Is 'Ring of Fire' ADHD A Real Thing?
Sep 14, 2023, 9 min read
ADHD is a common condition, and the number of cases has risen in recent years. According to the National Institute for Health and Care Research, in boys aged 10-16, 1.4% were diagnosed with ADHD and 0.6% had been prescribed medication for their condition in 2000. In 2018, this rose to 3.5% being diagnosed and 2.4% being prescribed medication. The cause of this rise is thought to be due to increased recognition of symptoms and overdiagnosis, but more research is needed to confirm this.
ADHD exists on a spectrum, so one person's symptoms can be very different to those experienced by another person. There are theories about different categories of ADHD, and here, we are taking a closer look at ‘Ring of Fire ADHD’; what it is, if it’s real, how it’s different from other types of ADHD, how to know if it’s what you have, and how to get the support you need.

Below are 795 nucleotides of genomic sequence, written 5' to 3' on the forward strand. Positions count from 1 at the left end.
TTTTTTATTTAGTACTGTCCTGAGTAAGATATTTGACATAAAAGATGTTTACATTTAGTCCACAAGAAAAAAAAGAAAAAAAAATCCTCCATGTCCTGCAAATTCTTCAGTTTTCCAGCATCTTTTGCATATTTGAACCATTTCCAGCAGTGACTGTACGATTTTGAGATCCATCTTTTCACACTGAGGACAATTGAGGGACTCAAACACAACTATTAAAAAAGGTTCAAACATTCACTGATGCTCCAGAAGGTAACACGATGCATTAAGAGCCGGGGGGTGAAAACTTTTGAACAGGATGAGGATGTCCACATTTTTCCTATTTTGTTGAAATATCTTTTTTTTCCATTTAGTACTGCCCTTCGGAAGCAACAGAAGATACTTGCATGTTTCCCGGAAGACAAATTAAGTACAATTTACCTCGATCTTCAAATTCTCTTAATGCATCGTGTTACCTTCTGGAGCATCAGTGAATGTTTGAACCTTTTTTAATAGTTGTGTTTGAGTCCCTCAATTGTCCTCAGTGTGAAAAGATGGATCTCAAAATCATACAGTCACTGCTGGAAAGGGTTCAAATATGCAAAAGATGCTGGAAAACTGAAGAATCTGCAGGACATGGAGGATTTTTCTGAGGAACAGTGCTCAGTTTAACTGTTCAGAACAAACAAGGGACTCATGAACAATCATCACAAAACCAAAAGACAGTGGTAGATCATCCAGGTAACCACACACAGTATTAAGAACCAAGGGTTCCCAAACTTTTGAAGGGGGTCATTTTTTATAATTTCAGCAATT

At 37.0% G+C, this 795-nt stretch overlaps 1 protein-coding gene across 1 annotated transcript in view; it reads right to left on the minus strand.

At Augmentive, we aim to provide holistic, tailored mental health support to everyone so they can live their life to the fullest, so if you have questions about ADHD, we’re here to help.
What is ADHD?
ADHD stands for attention-deficit/hyperactivity disorder, which is a type of neurodivergence meaning the brain is hard-wired differently to neurotypical individuals. It can affect all ages, but symptoms tend to be different in children than they are in adults.
ADHD can cause children to struggle with playing quietly or taking clear instructions without any distraction. One common symptom of ADHD is hyperactivity, but it is important to remember that the condition often presents in a different way for females than it does for males; females often display less features of hyperactivity and more of inattentiveness.